Monday, April 12, 2010

Hummus フムス

Izakaya food consists of small dishes. I mentioned other types of small dishes from different cultures such as Spanish Tapas. A relatively new restaurant, Zaytinya in Washington DC specializes in small dishes from the Eastern Mediterranean and the Middle East called Mezze (Meze and other spellings). These dishes are quite different from Japanese style Izakaya food but the ideal is the same and my wife and I really enjoy their small dishes. We usually start with some of their spreads or dips with small wonderful hot (temperature) flat bread they serve (a type of pita or pide). Hummus (it appears that there are some spelling variations since the original name حمّص‎ is Arabic-obviously I just copied from Wikipedia-) is one of these and is very easy to make. Here I made Guacamole and Hummus, a bit of ethnic mix but work well together.

Again, there are some variations on a Hummus recipe but this is the way I make it. I make this either in a small bowl food processor or using an immersible blender with a mixing cup (this time I used an immersible blender). The ingredients are canned chickpeas (16oz), garlic (2-3 cloves, skin and root end removed), lemon juice (2-3 tbs), tahini or Japanese neri-goma 白練りごま (2 tbs), salt (1/2 tsp), and ground cumin (1/2 to 1 tsp). (We like cumin but some may not like it at all, you do not have to use cumin). You could mix in olive oil rather than using it as a garnish.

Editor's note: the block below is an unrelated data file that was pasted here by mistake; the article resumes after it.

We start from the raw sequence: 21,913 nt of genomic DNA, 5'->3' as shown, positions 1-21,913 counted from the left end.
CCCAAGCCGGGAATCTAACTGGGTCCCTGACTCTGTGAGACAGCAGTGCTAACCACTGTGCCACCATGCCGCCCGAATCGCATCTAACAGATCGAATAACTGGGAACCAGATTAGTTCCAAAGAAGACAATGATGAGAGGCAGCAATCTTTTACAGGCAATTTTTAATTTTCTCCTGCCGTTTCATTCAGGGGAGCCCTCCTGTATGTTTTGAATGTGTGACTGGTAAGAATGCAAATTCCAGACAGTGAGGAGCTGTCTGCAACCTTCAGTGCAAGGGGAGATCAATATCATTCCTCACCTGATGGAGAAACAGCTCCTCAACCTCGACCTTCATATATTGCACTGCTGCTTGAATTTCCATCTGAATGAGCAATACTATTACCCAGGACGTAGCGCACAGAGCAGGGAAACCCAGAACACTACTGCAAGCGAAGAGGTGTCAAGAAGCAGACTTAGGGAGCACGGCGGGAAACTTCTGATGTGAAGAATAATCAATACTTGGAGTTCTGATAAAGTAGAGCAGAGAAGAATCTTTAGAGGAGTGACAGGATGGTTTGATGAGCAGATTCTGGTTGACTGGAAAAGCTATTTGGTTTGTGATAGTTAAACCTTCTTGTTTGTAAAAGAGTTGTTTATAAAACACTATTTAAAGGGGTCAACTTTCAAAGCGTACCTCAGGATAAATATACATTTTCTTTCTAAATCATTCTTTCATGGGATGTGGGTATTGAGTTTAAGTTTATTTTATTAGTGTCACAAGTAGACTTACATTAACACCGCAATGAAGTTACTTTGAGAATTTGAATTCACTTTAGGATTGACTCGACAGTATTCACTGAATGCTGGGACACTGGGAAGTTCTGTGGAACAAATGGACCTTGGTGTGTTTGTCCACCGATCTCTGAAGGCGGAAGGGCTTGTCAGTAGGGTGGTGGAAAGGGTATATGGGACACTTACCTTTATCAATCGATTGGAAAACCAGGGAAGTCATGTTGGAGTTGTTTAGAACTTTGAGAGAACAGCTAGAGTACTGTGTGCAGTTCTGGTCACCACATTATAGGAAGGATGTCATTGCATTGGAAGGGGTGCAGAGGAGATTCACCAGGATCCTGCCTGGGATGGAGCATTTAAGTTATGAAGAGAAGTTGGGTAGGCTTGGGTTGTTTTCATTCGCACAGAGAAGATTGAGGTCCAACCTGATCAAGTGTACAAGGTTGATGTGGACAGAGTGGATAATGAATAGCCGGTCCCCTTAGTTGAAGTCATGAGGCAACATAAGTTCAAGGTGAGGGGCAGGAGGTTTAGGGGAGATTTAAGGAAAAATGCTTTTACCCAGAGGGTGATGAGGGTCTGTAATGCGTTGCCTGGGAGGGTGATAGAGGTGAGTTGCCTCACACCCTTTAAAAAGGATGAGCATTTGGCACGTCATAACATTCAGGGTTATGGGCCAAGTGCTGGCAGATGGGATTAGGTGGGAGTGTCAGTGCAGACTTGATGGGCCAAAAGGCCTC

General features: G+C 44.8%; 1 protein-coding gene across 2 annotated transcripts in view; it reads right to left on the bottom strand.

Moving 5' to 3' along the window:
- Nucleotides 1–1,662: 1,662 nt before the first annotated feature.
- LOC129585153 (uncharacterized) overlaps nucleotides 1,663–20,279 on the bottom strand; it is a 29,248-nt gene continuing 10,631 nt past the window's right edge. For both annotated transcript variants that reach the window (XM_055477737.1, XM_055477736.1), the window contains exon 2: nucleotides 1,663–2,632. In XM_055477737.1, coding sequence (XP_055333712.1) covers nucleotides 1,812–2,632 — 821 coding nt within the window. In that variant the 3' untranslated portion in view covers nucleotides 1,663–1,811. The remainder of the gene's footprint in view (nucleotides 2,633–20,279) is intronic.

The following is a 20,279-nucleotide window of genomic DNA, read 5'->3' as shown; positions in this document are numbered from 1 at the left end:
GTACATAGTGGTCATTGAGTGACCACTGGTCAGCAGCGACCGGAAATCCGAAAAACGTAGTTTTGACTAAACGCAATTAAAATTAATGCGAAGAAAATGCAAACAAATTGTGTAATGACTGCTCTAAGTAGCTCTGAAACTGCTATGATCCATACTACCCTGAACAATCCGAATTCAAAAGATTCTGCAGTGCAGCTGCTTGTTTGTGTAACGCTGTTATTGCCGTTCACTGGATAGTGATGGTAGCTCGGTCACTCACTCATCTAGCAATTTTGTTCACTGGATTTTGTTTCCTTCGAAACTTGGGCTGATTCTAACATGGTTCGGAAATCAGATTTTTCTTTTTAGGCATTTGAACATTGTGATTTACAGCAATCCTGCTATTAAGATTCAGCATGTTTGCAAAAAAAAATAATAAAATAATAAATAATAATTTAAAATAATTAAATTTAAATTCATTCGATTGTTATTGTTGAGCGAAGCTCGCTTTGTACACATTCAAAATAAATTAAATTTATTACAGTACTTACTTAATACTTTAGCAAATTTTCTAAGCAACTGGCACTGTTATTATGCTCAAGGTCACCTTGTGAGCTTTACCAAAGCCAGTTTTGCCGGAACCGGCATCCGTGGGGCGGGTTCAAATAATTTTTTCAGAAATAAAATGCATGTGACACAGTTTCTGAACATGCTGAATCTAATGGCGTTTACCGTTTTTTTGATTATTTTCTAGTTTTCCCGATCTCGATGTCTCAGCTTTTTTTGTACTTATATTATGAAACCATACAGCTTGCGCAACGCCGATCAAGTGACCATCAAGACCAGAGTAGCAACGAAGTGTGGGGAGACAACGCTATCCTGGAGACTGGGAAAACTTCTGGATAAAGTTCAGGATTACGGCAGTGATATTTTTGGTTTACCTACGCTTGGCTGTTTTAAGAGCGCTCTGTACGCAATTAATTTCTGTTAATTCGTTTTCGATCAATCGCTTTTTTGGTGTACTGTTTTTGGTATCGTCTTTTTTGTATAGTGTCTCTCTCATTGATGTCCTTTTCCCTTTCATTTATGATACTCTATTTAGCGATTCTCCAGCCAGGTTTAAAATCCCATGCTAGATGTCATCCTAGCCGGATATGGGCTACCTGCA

I first drain the chickpeas reserving the liquid. I then process all the ingredients plus 1/4 of the reserved liquid (or use lukewarm water) until a nice smooth paste is formed. If it is too thick add more liquid, if it is too soupy add more chickpeas. Taste and adjust salt, lemon juice and cumin to taste. I garnish with sliced black olive and extra-virgin olive oil. Any chips, pita bread, cracker will go wonderfully with these dips.


Jason said...

Hey now, you can get hummus in Hamamatsu, in Shizuoka Japan,
at Tirnan Og craft pub, KK House, and Slowporch in Hamakita.

They have many flavors to choose from. The local brand is called Satorijava Traders Hummus.

Uncle N said...

Thanks for the comment. It is amazing to learn that almost anything is available in Japan nowadays. It was not like that when I was in Japan.